Obviously many modifications and variations of the invention may be made without departing from the essence of the scope thereof and only such limitations should be included as are indicated in the appended claims.

What is claimed is:

1. A process for preparing an alumina gel having a compacted density of 14 to 25 pounds per cubic foot and a mercury pore volume of 1.5 to 3.5 cc./gram after heating at 1000 F. for 3 hours, which comprises:

(a) preparing an aqueous solution of a soluble aluminum salt selected from the group consisting of aluminum chloride, aluminum nitrate, and aluminum sulfate about 65-100 grams of alumina per liter;

('b) preparing an aqueous solution of sodium aluminate containing about 65 to 100 grams of alumina per liter;

(0) combining said aluminum salt solution with said sodium aluminate solution in amounts to provide a precipitated alumina gel slurry which upon spray drying and reslurring of the unwashed precipitate with water will exhibit a pH of 4.5 to (6.0) 7.0;

(d) spray drying the alumina slurry;

(e) washing, drying, and recovering the alumina gel product.

2. The process of claim 1 wherein said solutions are combined in step (c) at a temperature of about 90 F.

References Cited UNITED STATES PATENTS 2,894,898 7/1959 Oettinger et al. 23143 X 3,055,737 9/1962 Wilson et al. 23143 3,066,012 11/1962 Wilson et al. 23143 3,151,939 10/1964 Kehl et al. 23l43 3,352,636 11/1967 Wilson et al. 23143 3,124,418 3/1964 Malley et al. 23-143 OSCAR R. VERTIZ, Primary Examiner G. T. OZAKI, Assistant Examiner U.S. Cl. X.R.

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Cited By (40)

* Cited by examiner, † Cited by third party
Publication number Priority date Publication date Assignee Title
US3714313A (en) * 1971-01-27 1973-01-30 Kaiser Aluminium Chem Corp Agglomerating partially dehydrated gel-derived pseudoboehmitic alumina to form strong porous spheres
US3864461A (en) * 1972-08-29 1975-02-04 Laporte Industries Ltd Process for the production of alumina
US3975509A (en) * 1972-10-16 1976-08-17 Continental Oil Company Process for producing alpha alumina monohydrate
US3977999A (en) * 1972-09-07 1976-08-31 Atlantic Richfield Company Alumina compositions and methods for making and using same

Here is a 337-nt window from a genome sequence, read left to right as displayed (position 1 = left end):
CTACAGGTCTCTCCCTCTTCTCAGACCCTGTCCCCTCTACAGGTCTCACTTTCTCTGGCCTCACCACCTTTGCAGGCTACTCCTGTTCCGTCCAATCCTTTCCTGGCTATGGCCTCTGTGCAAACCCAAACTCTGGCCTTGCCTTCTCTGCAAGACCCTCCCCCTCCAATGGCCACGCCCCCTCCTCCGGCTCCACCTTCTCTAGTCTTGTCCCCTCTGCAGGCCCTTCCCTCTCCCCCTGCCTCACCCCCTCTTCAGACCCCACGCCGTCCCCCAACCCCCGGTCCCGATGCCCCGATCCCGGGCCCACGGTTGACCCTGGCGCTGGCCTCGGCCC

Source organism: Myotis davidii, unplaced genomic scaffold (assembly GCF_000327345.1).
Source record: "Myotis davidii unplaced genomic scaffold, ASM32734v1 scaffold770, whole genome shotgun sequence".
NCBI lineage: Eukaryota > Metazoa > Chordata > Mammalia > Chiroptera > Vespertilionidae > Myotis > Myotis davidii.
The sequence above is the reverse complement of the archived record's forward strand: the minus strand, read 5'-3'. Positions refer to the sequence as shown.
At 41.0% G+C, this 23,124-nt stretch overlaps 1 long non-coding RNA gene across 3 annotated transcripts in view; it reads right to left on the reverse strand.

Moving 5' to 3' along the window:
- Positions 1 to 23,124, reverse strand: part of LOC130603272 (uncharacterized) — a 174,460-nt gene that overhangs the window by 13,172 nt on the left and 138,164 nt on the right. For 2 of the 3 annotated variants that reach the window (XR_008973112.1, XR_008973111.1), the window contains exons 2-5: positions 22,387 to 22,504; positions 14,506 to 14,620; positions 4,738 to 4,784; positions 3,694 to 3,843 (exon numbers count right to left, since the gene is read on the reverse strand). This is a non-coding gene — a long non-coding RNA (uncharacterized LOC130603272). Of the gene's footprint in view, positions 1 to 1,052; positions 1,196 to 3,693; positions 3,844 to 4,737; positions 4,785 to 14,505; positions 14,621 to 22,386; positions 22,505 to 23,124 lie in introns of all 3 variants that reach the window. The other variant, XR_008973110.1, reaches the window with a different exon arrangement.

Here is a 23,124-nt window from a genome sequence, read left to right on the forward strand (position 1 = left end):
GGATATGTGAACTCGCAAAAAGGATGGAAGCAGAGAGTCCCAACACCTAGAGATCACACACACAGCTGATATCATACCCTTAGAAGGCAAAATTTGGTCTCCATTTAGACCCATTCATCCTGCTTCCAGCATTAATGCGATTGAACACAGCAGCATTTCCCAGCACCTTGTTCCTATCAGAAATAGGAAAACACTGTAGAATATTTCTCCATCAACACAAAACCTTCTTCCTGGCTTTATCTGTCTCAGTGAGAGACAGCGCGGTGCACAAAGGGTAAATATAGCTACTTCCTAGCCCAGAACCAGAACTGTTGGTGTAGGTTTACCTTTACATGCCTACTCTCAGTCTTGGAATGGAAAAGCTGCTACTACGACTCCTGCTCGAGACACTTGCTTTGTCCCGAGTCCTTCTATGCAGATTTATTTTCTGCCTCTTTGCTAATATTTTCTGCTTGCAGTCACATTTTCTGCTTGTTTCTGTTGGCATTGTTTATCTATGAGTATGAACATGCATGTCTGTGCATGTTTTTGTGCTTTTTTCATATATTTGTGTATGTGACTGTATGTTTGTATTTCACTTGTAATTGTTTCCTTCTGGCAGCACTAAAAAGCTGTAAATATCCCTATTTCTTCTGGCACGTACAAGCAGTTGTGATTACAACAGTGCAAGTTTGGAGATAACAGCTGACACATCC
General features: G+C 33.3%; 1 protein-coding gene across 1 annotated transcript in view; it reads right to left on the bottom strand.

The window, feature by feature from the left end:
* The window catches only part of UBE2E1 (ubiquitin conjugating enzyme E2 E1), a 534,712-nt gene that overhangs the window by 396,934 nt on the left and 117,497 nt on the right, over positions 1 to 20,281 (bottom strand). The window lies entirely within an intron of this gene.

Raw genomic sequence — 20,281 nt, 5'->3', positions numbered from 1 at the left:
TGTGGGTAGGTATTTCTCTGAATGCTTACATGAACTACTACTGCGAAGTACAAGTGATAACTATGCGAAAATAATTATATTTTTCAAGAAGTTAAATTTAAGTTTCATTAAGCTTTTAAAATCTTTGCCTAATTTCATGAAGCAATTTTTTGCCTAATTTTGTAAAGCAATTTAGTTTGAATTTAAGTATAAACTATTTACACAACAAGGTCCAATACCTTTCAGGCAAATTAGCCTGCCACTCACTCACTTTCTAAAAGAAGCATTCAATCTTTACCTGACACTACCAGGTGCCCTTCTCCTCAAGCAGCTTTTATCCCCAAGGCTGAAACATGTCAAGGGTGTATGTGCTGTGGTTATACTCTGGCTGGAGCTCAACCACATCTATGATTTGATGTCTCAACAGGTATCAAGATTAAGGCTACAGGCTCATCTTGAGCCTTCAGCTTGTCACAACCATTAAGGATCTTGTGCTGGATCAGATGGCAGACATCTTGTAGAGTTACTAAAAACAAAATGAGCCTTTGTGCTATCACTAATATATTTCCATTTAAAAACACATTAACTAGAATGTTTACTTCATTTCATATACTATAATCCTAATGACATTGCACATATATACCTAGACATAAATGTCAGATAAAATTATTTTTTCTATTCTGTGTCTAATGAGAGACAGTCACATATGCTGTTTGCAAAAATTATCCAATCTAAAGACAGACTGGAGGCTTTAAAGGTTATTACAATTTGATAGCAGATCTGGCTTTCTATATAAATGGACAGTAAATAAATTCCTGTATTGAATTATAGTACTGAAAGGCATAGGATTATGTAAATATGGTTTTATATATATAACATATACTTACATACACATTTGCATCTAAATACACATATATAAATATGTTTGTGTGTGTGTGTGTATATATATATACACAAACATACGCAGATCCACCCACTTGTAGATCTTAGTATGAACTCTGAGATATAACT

US3989645A (en) * 1974-02-07 1976-11-02 Exxon Research And Engineering Company Process for preparing a heavy crude conversion catalyst
US3993598A (en) * 1974-02-07 1976-11-23 Exxon Research And Engineering Company Process for preparing a heavy crude conversion catalyst
US3993599A (en) * 1974-02-07 1976-11-23 Exxon Research And Engineering Company Process for preparing a heavy crude conversion catalyst
US3993601A (en) * 1974-02-07 1976-11-23 Exxon Research And Engineering Company Process for preparing a heavy crude conversion catalyst
US4024231A (en) * 1972-08-10 1977-05-17 Continental Oil Company Producing alumina having a majority of pore diameters of 35-80A
US4124699A (en) * 1973-03-14 1978-11-07 Rhone Progil Alumina-based bodies with large pores, produced by agglomeration
FR2405899A1 (en) * 1977-03-25 1979-05-11 Grace W R Ltd New monohydrate alumina crystalline useful as a catalyst support and its method of preparing
US4154812A (en) * 1977-03-25 1979-05-15 W. R. Grace & Co. Process for preparing alumina
US4301037A (en) * 1980-04-01 1981-11-17 W. R. Grace & Co. Extruded alumina catalyst support having controlled distribution of pore sizes
US4371513A (en) * 1977-03-25 1983-02-01 W. R. Grace & Co. Alumina compositions
EP0113796A1 (en) * 1982-11-23 1984-07-25 Degussa Aktiengesellschaft Hydrous alumina essentially consisting of pseudoboehmite, process for producing it and its use
US4613585A (en) * 1983-08-04 1986-09-23 Nikki-Universal Co., Ltd. Process of preparing alumina for use in catalyst carrier
US4629716A (en) * 1985-04-15 1986-12-16 Shell Oil Company Process for producing narrow-pore catalyst supports
US4716140A (en) * 1986-10-28 1987-12-29 Shell Oil Company Hydrotreating catalysts prepared from hydrogels
US4716141A (en) * 1986-10-28 1987-12-29 Shell Oil Company Hydrotreating catalysts prepared from hydrogels
US4717698A (en) * 1986-10-28 1988-01-05 Shell Oil Company Hydrotreating catalysts prepared from hydrogels
US4717705A (en) * 1986-10-28 1988-01-05 Shell Oil Company Hydrotreating catalysts prepared from hydrogels
US4717706A (en) * 1986-10-28 1988-01-05 Shell Oil Company Wide-pore hydrogel-derived catalysts
US4717707A (en) * 1986-10-28 1988-01-05 Shell Oil Company Hydrotreating catalysts prepared from hydrogels